August 20: $0.54 at Liquid Highway.  My boyfriend is a farmer, and I helped out at the farmer’s market on Saturday.  I purchased a coffee, which is only $0.54 when you bring your own mug!  The early morning was much cooler than normal for this area, and the coffee hit the spot!  After the market, I treated my boyfriend to lunch at an Indian restaurant downtown for $24.99.  It was delicious!  In exchange for working the market I got my pick of the produce that was left… we made a great dinner on Sunday with the goods!

August 21: No spend day!

August 22: No spend day!

August 23: No spend day!

Three in a row was kind of fun!  It was nice not having to check for things to have cleared on my bank website, log things into my spending notebook, part with money, etc. 🙂  And three other days at $3.00 or less!  I don’t regret any of the purchases, either, though  I do wish I had done a little better with side income.  There’s next week for that, maybe!

August Spending Diary, continued…

August 10No spend day!

[Side income earned: $20 for babysitting]

August 11$14.91 at Brixx Pizza Oven with good friends; $8.80 at LOFT (I exchanged one top for three sale tops; this was the difference)

*A restaurant I love with people I love; sure, it’s debatable (or maybe not so debatable) whether I should spend the money on that, given the numbers I just crunched about upcoming expenses.  This was already on the calendar, and I bowed out of going to see The Help after dinner.  What I’m liking about my spending habits these days is that I’m reserving my spending for things I need or really enjoy; there isn’t any mindless spending, no convenience spending (eating out by myself or picking up takeout because I failed to pack a lunch, etc.).  I’ll keep working on trimming back the spending, though!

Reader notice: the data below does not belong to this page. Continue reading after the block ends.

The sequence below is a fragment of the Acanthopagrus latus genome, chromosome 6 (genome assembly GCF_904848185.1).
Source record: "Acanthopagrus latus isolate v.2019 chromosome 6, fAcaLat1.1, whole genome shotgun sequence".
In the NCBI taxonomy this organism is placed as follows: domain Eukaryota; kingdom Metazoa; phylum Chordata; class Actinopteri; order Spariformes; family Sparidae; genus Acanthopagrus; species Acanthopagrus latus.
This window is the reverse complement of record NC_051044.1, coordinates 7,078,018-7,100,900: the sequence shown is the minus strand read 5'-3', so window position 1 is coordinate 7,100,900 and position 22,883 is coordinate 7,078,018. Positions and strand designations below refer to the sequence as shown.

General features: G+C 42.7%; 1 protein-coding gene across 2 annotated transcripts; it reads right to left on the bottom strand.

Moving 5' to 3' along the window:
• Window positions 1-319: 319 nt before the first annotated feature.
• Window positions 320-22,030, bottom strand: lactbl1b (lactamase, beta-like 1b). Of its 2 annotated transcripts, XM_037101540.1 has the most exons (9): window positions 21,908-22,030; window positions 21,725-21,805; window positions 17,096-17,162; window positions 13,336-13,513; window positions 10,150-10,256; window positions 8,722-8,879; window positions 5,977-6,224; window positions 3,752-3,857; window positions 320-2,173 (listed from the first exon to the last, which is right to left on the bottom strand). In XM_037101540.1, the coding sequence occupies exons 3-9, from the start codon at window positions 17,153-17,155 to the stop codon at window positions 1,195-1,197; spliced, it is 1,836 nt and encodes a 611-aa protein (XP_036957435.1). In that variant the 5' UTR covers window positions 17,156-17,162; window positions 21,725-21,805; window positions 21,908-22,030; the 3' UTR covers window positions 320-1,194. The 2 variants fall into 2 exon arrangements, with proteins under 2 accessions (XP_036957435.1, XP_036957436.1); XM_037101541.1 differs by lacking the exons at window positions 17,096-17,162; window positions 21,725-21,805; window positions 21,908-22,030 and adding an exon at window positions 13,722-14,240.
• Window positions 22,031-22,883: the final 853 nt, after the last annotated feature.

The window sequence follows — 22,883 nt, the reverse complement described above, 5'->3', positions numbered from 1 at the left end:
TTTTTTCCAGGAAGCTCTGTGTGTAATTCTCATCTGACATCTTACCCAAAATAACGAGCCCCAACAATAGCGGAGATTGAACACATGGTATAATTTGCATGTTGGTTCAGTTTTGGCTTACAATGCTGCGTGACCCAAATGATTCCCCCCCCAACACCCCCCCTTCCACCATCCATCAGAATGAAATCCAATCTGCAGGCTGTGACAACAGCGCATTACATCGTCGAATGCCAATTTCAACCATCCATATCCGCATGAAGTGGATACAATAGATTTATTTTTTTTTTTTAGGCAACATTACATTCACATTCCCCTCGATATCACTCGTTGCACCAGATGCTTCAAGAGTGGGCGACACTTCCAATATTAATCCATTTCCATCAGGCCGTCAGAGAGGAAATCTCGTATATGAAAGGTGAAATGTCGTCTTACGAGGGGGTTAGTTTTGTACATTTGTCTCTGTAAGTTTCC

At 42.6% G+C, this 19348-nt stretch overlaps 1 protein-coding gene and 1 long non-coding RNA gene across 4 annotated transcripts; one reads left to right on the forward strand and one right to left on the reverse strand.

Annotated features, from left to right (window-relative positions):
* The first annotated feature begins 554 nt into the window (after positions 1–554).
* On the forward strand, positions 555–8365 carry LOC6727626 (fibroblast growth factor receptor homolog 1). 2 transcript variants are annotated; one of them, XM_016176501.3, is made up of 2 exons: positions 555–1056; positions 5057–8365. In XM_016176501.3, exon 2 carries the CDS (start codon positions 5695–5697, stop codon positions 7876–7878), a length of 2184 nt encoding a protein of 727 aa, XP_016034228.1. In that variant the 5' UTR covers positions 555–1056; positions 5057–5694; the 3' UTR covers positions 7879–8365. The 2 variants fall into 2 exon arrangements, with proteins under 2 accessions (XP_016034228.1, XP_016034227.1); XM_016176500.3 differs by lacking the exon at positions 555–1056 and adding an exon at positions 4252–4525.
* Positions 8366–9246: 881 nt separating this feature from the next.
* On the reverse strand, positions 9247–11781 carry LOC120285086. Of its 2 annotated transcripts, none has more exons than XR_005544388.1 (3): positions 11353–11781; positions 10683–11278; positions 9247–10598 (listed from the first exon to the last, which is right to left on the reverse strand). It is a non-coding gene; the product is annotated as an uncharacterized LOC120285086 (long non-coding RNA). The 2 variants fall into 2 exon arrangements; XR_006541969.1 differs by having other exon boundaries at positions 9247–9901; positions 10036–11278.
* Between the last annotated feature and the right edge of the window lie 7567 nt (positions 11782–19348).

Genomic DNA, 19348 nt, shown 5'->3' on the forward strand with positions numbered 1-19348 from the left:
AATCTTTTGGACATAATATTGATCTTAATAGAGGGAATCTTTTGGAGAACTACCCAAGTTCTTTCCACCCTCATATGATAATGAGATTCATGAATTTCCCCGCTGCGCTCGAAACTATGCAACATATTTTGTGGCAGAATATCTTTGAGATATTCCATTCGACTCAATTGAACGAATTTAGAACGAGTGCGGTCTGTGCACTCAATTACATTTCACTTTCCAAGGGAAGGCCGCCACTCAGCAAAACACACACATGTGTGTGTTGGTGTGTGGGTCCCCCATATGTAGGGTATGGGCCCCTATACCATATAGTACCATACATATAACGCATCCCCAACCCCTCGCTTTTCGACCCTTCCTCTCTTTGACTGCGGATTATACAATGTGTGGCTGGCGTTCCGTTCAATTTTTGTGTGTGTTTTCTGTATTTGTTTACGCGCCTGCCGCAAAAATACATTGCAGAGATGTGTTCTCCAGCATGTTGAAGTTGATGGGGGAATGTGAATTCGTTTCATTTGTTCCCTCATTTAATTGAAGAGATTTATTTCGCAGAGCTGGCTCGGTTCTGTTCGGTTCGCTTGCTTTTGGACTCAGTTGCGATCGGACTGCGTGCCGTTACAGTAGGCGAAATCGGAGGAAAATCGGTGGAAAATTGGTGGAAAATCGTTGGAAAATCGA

August 12: No spend day! [And I was proactive about side hustle; I emailed a woman I babysit for to let her know I was free Monday afternoon if she was interested–and she was! Yay for filling in free time with side income!]

August 13: $4.85 at Chick-fil-a; Gas.  [Sadly, I also lost 2 hours of work time because I was sick in the morning; I went by Chick-fil-a to get a soda to settle my stomach and ended up getting a kids’ meal as well… obviously I’ve been updating this spending journal as I go, because the pronouncement above about my newly improved spending habits no longer seems to apply by the 13th! Sigh… ]

August 14: $2.65 at Panera; I took my Littlest Sister to the mall to purchase a pair of athletic shoes before taking her to work.  She wanted to pick up lunch, and I ended up getting a bagel as well.  I also went to Staples to get more filing supplies (I’ve been revamping my filing system–I’ll show pictures soon!), and I spent $6.02 more than the gift card my grandmother had given me a few weeks earlier (tape for my labeler = expensive!).

August 15: $15.89 at Total Wine.  I decided to try Bota Box wine.  The box is the equivalent of four bottles and lasts for four to six weeks, so it’s a pretty good deal per glass.  Plus, they say Cab is chock full of flavonoids that are good for you! 🙂

[Side income earned: $50 for the afternoon babysitting]

August 16: No spend day!

[Side income earned: $25 (for babysitting this evening) + $120 (for babysitting this morning and last Wednesday)]

Upcoming Expenses… wow!

Since I am able to anticipate a need for money during the time while I’m student teaching when I won’t have my primary stream of income (my part-time retail job), I don’t want to plan on using my Emergency Fund for that time.  So, I’ve opened an ING Savings account that (once funded!) is going to serve as “income” for February, March, and April.  Obviously, I’ll still try to make side income during that time, but I can’t count on making a certain amount, so the bulk of it should be in place before February gets here. 

How much will I need in it?

Enough to cover my fixed expenses:

  • $200.04 for health insurance